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The phrase “realized vision” is most often used figuratively in the sense of transferring an idea a director has of one film into a feature length production. In 1984, however, the term was applied literally when The Terminator, one of the most highly acclaimed science-fiction pictures of the last several decades, was invented one day, filmed the next, and released to audiences everywhere some time after that. The director, James Cameron, had in fact come up with this original idea in a nightmarish dream where he said he was being hunted by a robot killer from the future.
Originality today, however, has been put on the unfortunate life support feeding tube. In effect, it has been complicated by box office results, conflicting visions for a project, and a slew of special effects to numb audiences from discerning the difference between good art from bad. Despite this, originality still exists in the form of creativity when a director takes multiple themes and storylines and mixes them into one big melting pot, producing a stew of interesting ideas. Ideas so interesting that they verge on being original in their scope, design, and ambition. Science-fiction has been in this melting pot category for a while now, and every so often a balance is attained and the right chord is struck. Whether they will be follies, or epic adventures, or both, the science-fiction coming out this year will boast a heaping of stars, special effects, and story threads into one big entertaining spectacle.
Oblivion, set to hit U.S. theaters this Friday, is one of these science-fiction vehicles where we are familiar with the plot, but A-list stars (Tom Cruise and Morgan Freeman), a realistic observation of what the Earth may look like after a war with aliens, and a sense of surprise and urgency inhabit the linings of it. But Oblivion isn’t the only one getting this sci-fi treatment this year as seven more science-fiction films coming out will undoubtedly have one or more aspects of a “realized vision” embedded into them:
Star Trek Into Darkness: May 17
The well-told franchise story of a Starfleet group who journey through space and do battle with various evil entities gets a stylistic update in Director J.J. Abrams sequel to his 2009 hit Star Trek. In the same way Christopher Nolan corrected the Batman saga by focusing more on the dark roots of the hero’s origin story which sprouts into a relentlessly serious battle of good versus evil, Abrams’ Star Trek series should be viewed for its satisfyingly completest sensibility in appealing to both diehard Trekkies and general audiences.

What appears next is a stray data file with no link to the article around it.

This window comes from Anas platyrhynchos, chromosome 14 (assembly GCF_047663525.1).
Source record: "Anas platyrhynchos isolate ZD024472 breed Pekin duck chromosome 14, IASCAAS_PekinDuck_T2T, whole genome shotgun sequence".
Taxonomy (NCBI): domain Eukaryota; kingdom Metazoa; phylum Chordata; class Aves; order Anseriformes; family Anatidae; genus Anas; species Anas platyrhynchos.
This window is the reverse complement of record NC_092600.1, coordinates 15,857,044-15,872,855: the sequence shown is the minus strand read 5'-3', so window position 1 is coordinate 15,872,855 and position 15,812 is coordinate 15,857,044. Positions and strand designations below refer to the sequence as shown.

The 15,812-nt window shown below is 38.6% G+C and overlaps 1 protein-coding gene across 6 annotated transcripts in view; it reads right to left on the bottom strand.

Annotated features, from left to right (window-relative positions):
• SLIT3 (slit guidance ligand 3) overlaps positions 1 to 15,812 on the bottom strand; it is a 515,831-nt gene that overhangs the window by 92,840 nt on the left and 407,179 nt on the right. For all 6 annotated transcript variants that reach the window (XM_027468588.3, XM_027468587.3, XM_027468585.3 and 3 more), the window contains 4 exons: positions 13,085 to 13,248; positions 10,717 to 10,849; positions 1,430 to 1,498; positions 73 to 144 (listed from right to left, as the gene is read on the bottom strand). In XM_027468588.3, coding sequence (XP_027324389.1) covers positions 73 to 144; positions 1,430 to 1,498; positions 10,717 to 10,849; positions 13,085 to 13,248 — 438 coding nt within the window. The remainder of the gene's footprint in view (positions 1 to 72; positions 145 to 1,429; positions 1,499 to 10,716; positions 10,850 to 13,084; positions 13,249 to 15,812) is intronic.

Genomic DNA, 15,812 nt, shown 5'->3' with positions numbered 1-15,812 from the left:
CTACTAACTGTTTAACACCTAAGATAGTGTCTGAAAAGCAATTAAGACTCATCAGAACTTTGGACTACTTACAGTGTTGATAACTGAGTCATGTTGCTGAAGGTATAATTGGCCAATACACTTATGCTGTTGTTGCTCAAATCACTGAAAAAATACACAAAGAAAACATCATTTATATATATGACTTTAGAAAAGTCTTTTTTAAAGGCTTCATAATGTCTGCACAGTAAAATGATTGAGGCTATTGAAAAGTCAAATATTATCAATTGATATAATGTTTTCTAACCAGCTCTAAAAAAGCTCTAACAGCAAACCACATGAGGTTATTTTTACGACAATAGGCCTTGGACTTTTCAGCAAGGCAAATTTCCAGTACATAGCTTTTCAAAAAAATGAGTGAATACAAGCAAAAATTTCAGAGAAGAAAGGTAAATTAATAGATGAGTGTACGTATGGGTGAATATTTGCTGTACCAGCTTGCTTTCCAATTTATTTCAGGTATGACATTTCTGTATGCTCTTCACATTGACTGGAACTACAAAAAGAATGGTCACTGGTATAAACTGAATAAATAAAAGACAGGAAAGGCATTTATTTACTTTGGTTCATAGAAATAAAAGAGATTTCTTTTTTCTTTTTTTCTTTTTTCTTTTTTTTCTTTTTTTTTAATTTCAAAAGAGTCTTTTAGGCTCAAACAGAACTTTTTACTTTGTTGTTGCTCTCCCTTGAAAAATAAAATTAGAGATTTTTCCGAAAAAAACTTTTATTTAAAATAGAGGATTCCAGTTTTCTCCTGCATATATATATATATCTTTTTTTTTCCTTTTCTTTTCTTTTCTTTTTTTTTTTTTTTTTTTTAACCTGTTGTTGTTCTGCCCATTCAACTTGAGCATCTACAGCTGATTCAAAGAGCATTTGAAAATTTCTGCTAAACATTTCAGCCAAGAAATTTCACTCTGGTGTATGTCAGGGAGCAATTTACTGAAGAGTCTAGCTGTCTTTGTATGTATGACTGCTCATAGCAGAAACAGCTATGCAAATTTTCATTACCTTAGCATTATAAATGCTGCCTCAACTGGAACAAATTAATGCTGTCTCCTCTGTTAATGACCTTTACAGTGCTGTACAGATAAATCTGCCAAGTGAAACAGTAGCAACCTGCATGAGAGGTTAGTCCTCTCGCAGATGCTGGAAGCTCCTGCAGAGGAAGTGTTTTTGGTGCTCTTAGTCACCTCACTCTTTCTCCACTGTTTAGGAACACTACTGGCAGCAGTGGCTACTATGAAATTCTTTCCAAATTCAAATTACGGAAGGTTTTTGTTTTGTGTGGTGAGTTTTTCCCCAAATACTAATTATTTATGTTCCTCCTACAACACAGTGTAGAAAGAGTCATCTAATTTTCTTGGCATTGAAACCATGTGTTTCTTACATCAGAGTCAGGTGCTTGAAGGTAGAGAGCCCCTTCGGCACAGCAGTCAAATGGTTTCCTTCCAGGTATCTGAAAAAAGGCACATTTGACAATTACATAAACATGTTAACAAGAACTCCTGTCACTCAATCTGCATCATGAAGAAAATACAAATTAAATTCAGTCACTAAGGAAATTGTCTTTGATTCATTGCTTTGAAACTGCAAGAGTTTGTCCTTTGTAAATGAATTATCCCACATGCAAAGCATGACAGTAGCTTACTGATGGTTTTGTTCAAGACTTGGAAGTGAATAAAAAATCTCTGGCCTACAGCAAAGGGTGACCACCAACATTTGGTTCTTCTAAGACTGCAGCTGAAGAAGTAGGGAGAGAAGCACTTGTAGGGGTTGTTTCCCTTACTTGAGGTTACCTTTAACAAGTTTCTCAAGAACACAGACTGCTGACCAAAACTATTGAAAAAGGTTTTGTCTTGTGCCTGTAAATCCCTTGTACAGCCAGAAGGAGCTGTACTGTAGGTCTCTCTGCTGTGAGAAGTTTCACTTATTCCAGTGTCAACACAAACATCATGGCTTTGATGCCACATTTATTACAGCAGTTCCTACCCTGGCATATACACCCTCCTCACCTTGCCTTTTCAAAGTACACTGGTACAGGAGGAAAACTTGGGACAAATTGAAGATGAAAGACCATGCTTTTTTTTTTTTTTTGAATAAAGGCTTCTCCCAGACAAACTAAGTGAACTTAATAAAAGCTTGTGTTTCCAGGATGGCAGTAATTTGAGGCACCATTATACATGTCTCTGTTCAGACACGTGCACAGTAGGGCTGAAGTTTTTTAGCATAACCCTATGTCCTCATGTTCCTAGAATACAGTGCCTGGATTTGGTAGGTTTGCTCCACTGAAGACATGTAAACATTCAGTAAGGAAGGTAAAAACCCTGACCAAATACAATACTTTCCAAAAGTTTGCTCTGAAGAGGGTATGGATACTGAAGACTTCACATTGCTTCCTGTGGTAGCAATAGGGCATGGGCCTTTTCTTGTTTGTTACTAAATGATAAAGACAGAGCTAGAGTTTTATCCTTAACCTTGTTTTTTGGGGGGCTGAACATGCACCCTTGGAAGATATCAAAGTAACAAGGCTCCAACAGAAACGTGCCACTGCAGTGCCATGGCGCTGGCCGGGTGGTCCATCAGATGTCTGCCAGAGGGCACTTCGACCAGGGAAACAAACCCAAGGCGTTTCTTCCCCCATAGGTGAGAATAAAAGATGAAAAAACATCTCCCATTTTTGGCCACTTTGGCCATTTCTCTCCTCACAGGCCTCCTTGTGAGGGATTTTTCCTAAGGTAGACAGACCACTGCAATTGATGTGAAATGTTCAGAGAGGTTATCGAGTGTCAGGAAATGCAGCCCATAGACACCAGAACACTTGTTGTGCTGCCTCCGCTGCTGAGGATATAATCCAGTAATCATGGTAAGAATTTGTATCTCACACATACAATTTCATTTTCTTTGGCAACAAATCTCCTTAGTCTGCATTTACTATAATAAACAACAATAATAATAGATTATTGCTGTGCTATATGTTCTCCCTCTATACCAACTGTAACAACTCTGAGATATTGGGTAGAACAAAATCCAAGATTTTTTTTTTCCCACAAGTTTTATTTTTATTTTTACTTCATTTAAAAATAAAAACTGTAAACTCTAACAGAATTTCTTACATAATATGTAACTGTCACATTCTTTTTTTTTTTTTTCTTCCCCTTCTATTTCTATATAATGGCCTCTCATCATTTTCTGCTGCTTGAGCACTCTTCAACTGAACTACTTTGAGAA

The Purge: May 31st, 2013
After his run at horror in Sinister, Ethan Hawke returns to his post-apocalyptic, science-fiction self in this story about a family who tries to make the best of their setting where crime of any nature can take place without any punishment for one 12-hour period in an average 8760-hour year. Coming off his 2009 bloodsucking vampire-turned-human stint in Daybreakers, Hawke’s promise as a good actor, mixed with a premise that doubles as a parable on our future lives, make The Purge a not-to-miss event.
World War Z: June 21st, 2013
Zombie flicks have been nearly beaten to death in the past several years. But this one about a man who scours the world in search of a way to end a zombie breakout that has dismantled domestic and international nations feels fresh. And Brad Pitt playing the lead makes that feeling simmer, especially when his name follows a movie title that reflects an epic yarn of events.
Pacific Rim: July 12th, 2013
Guillermo Del Toro’s first film in the director’s chair since 2008’s Hellboy II: The Golden Army has been long awaited. Now audiences can see the same man who made 2006’s Pan’s Labyrinth fire on all cylinders in this science-fiction actioner involving a rock ‘em sock ‘em war pitted between God’s Godzilla-sized alien creations and mankind’s King-Kong monster robots. This very well may be Del Toro’s artistic answer to Michael Bay’s bombastic Transformers’ series.
Elysium: August 9th, 2013
After his successful turn at the aliens-invade-Earth subgenre in 2009’s District 9, Neill Blomkamp treads similar waters with Elysium, a sci-fi movie about how humans are the monsters of the future. Blomkamp’s new feature touches sensitive political issues such as health care, immigration, and class, which may appeal to those whose demographic this film does not reach. Whether or not he answers all the questions involving mankind’s morality or political state of mind, Blomkamp’s Elysium seems relevant to our contemporary society.
Riddick: September 6th, 2013
Upon taking a nosedive into muddy waters with The Chronicles of Riddick, the Pitch Black series seems to be surviving, against all odds. With this third entry into sort-of franchise that originated in 2000, this Vin Diesel vehicle is more focused on Riddick as a compelling protagonist who takes revenge on a bunch of aliens while trying to save his home planet, Furya, from destruction.
Ender’s Game: November 1st, 2013
A smart boy is pulled out of school and compulsorily enrolled in a military school in space. The objective: to prepare for a future alien invasion in which the humans must win if they want to live and live freely. Need I say more? The film casts a number of stars, including Harrison Ford, Ben Kingsley, Viola Davis, and Abigail Breslin.